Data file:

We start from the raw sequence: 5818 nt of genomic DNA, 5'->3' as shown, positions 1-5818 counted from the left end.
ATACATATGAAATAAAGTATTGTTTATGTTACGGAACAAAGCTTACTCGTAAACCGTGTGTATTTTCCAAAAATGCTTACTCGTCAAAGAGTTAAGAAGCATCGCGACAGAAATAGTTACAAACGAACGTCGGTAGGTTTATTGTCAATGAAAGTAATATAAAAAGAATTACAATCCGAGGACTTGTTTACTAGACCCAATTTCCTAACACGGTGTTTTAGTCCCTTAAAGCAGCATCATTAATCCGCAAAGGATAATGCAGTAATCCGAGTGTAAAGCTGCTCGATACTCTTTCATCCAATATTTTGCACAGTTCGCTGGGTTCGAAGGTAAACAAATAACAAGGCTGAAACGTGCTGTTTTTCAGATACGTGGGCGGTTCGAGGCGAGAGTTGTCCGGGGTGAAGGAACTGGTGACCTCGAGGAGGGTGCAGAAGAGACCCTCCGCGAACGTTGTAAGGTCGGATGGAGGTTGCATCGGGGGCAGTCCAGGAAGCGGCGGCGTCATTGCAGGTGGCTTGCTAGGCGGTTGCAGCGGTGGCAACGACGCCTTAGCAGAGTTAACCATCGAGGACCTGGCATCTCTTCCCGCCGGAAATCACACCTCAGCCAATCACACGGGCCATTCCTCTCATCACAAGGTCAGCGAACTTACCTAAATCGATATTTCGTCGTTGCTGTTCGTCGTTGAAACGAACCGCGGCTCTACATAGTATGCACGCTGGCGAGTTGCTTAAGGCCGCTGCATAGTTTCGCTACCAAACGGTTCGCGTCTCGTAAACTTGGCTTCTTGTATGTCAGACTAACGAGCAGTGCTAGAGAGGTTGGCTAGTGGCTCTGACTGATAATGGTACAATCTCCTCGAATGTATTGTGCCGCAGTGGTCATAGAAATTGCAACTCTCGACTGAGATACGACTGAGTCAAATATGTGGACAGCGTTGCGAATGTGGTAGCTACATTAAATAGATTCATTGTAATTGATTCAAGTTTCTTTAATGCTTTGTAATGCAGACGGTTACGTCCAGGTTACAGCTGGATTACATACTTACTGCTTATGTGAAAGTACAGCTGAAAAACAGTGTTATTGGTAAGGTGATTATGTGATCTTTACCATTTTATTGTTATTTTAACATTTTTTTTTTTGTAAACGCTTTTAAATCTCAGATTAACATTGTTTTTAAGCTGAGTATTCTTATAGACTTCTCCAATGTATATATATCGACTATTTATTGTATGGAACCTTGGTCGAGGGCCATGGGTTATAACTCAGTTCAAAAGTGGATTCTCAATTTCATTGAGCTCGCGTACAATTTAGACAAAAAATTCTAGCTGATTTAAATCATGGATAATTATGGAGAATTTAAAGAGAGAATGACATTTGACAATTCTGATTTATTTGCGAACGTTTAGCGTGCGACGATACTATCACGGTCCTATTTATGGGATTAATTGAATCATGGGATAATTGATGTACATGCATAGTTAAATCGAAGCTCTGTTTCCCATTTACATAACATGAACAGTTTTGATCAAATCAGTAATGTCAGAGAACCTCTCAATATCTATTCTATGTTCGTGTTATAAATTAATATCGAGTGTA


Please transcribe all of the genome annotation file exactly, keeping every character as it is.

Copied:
We start from the raw sequence: 5818 nt of genomic DNA, 5'->3' as shown, positions 1-5818 counted from the left end.
ATACATATGAAATAAAGTATTGTTTATGTTACGGAACAAAGCTTACTCGTAAACCGTGTGTATTTTCCAAAAATGCTTACTCGTCAAAGAGTTAAGAAGCATCGCGACAGAAATAGTTACAAACGAACGTCGGTAGGTTTATTGTCAATGAAAGTAATATAAAAAGAATTACAATCCGAGGACTTGTTTACTAGACCCAATTTCCTAACACGGTGTTTTAGTCCCTTAAAGCAGCATCATTAATCCGCAAAGGATAATGCAGTAATCCGAGTGTAAAGCTGCTCGATACTCTTTCATCCAATATTTTGCACAGTTCGCTGGGTTCGAAGGTAAACAAATAACAAGGCTGAAACGTGCTGTTTTTCAGATACGTGGGCGGTTCGAGGCGAGAGTTGTCCGGGGTGAAGGAACTGGTGACCTCGAGGAGGGTGCAGAAGAGACCCTCCGCGAACGTTGTAAGGTCGGATGGAGGTTGCATCGGGGGCAGTCCAGGAAGCGGCGGCGTCATTGCAGGTGGCTTGCTAGGCGGTTGCAGCGGTGGCAACGACGCCTTAGCAGAGTTAACCATCGAGGACCTGGCATCTCTTCCCGCCGGAAATCACACCTCAGCCAATCACACGGGCCATTCCTCTCATCACAAGGTCAGCGAACTTACCTAAATCGATATTTCGTCGTTGCTGTTCGTCGTTGAAACGAACCGCGGCTCTACATAGTATGCACGCTGGCGAGTTGCTTAAGGCCGCTGCATAGTTTCGCTACCAAACGGTTCGCGTCTCGTAAACTTGGCTTCTTGTATGTCAGACTAACGAGCAGTGCTAGAGAGGTTGGCTAGTGGCTCTGACTGATAATGGTACAATCTCCTCGAATGTATTGTGCCGCAGTGGTCATAGAAATTGCAACTCTCGACTGAGATACGACTGAGTCAAATATGTGGACAGCGTTGCGAATGTGGTAGCTACATTAAATAGATTCATTGTAATTGATTCAAGTTTCTTTAATGCTTTGTAATGCAGACGGTTACGTCCAGGTTACAGCTGGATTACATACTTACTGCTTATGTGAAAGTACAGCTGAAAAACAGTGTTATTGGTAAGGTGATTATGTGATCTTTACCATTTTATTGTTATTTTAACATTTTTTTTTTTGTAAACGCTTTTAAATCTCAGATTAACATTGTTTTTAAGCTGAGTATTCTTATAGACTTCTCCAATGTATATATATCGACTATTTATTGTATGGAACCTTGGTCGAGGGCCATGGGTTATAACTCAGTTCAAAAGTGGATTCTCAATTTCATTGAGCTCGCGTACAATTTAGACAAAAAATTCTAGCTGATTTAAATCATGGATAATTATGGAGAATTTAAAGAGAGAATGACATTTGACAATTCTGATTTATTTGCGAACGTTTAGCGTGCGACGATACTATCACGGTCCTATTTATGGGATTAATTGAATCATGGGATAATTGATGTACATGCATAGTTAAATCGAAGCTCTGTTTCCCATTTACATAACATGAACAGTTTTGATCAAATCAGTAATGTCAGAGAACCTCTCAATATCTATTCTATGTTCGTGTTATAAATTAATATCGAGTGTA